What do you think is discussed between Doran and Mrs.Mooney in their private conversation? Why didn't Joyce include the specific conversation?

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Doran has had an affair with Mrs. Mooney’s daughter, Polly. The text seems to imply in various ways that Mrs. Mooney actually encouraged the affair when it happened by turning a blind eye to it. Initially, when Mrs. Mooney starts the boarding house, she sends Polly off to a corn-factor’s...

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Doran has had an affair with Mrs. Mooney’s daughter, Polly. The text seems to imply in various ways that Mrs. Mooney actually encouraged the affair when it happened by turning a blind eye to it. Initially, when Mrs. Mooney starts the boarding house, she sends Polly off to a corn-factor’s office where she is to work as a typist. However, she recalls her to the house to protect her from a certain Sherriff’s man of bad repute who develops an interest in her. Afterwards, she wants to send Polly back to the office as she notices that her marriage prospects with the young men of the boarding house are quite low. Mrs. Mooney is interested in seeing Polly married off to a nice young man. This is why she pretends not to see the developing relationship between Polly and Doran until she judges that the two have reached a point of no return. She hopes that at this juncture, Doran would be obliged to take her daughter’s hand in marriage.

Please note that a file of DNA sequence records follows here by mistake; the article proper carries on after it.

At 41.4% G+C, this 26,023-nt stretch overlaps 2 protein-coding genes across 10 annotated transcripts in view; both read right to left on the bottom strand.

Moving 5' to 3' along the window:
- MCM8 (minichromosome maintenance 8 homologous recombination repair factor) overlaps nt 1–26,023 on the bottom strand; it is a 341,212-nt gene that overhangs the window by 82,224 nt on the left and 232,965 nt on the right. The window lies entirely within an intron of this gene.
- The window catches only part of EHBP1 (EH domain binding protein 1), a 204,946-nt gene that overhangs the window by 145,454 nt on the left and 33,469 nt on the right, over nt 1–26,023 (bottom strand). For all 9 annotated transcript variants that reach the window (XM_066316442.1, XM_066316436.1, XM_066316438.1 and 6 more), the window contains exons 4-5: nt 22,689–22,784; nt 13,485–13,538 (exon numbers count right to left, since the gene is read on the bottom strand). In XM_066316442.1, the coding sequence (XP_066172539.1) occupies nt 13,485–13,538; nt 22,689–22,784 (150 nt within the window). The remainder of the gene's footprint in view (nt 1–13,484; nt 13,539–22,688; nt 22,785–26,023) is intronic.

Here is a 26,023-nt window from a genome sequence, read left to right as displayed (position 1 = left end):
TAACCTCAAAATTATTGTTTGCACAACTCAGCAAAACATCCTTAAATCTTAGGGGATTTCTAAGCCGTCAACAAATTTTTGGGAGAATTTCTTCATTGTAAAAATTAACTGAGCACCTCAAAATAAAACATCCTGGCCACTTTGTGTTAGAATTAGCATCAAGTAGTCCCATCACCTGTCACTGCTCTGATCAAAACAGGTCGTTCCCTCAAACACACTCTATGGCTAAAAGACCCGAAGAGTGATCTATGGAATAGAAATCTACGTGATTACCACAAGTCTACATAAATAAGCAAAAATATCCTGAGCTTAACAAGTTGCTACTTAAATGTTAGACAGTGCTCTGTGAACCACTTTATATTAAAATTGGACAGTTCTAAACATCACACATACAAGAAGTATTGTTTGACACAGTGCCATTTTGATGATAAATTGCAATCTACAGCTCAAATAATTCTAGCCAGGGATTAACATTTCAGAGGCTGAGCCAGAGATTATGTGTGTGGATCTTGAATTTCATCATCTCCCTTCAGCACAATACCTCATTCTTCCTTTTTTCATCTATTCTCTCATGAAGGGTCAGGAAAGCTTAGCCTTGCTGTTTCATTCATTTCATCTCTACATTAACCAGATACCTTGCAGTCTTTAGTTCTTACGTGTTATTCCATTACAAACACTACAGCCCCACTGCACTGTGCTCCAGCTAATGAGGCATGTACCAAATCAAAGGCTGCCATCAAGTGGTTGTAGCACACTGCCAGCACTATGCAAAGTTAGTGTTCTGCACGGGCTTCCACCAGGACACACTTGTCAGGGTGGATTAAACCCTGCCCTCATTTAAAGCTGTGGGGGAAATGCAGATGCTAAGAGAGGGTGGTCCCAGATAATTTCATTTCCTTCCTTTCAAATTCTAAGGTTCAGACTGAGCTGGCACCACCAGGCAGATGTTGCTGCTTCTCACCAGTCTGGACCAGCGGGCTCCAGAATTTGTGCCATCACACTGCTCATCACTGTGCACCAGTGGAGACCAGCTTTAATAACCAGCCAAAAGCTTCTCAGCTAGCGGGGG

It is to be thought then that Mrs. Mooney talks to Doran about the romantic relationship between him and her daughter, and how he could “make up for the loss of Polly’s honor.” Mrs. Mooney wants the two to marry. Doran, on the other hand, has conflicting ideas about what he needs to do.

Joyce omits the specific conversation between Mrs. Mooney and Doran because its nature and outcome is kind of obvious. Conventionally, Doran is expected to marry Polly regardless of whether he loves her or not, especially because of the public and sexual nature of their relationship.

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